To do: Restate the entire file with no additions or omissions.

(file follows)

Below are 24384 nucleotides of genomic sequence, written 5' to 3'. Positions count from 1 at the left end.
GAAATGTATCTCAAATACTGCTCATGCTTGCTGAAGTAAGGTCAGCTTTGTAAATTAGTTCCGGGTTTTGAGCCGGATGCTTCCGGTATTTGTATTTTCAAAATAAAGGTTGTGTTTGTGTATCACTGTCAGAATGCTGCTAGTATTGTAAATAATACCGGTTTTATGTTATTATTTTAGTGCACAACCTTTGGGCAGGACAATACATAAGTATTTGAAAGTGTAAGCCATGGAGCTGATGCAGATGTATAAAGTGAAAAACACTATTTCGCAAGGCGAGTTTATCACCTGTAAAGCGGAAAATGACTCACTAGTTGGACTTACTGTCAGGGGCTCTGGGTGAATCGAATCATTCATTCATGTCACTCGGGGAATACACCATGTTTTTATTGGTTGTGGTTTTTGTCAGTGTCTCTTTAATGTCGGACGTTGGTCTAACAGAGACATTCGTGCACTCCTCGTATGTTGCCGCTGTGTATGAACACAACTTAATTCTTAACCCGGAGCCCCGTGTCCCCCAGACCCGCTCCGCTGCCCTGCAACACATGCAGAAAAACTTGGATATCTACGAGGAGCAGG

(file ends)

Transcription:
Below are 24384 nucleotides of genomic sequence, written 5' to 3'. Positions count from 1 at the left end.
GAAATGTATCTCAAATACTGCTCATGCTTGCTGAAGTAAGGTCAGCTTTGTAAATTAGTTCCGGGTTTTGAGCCGGATGCTTCCGGTATTTGTATTTTCAAAATAAAGGTTGTGTTTGTGTATCACTGTCAGAATGCTGCTAGTATTGTAAATAATACCGGTTTTATGTTATTATTTTAGTGCACAACCTTTGGGCAGGACAATACATAAGTATTTGAAAGTGTAAGCCATGGAGCTGATGCAGATGTATAAAGTGAAAAACACTATTTCGCAAGGCGAGTTTATCACCTGTAAAGCGGAAAATGACTCACTAGTTGGACTTACTGTCAGGGGCTCTGGGTGAATCGAATCATTCATTCATGTCACTCGGGGAATACACCATGTTTTTATTGGTTGTGGTTTTTGTCAGTGTCTCTTTAATGTCGGACGTTGGTCTAACAGAGACATTCGTGCACTCCTCGTATGTTGCCGCTGTGTATGAACACAACTTAATTCTTAACCCGGAGCCCCGTGTCCCCCAGACCCGCTCCGCTGCCCTGCAACACATGCAGAAAAACTTGGATATCTACGAGGAGCAGG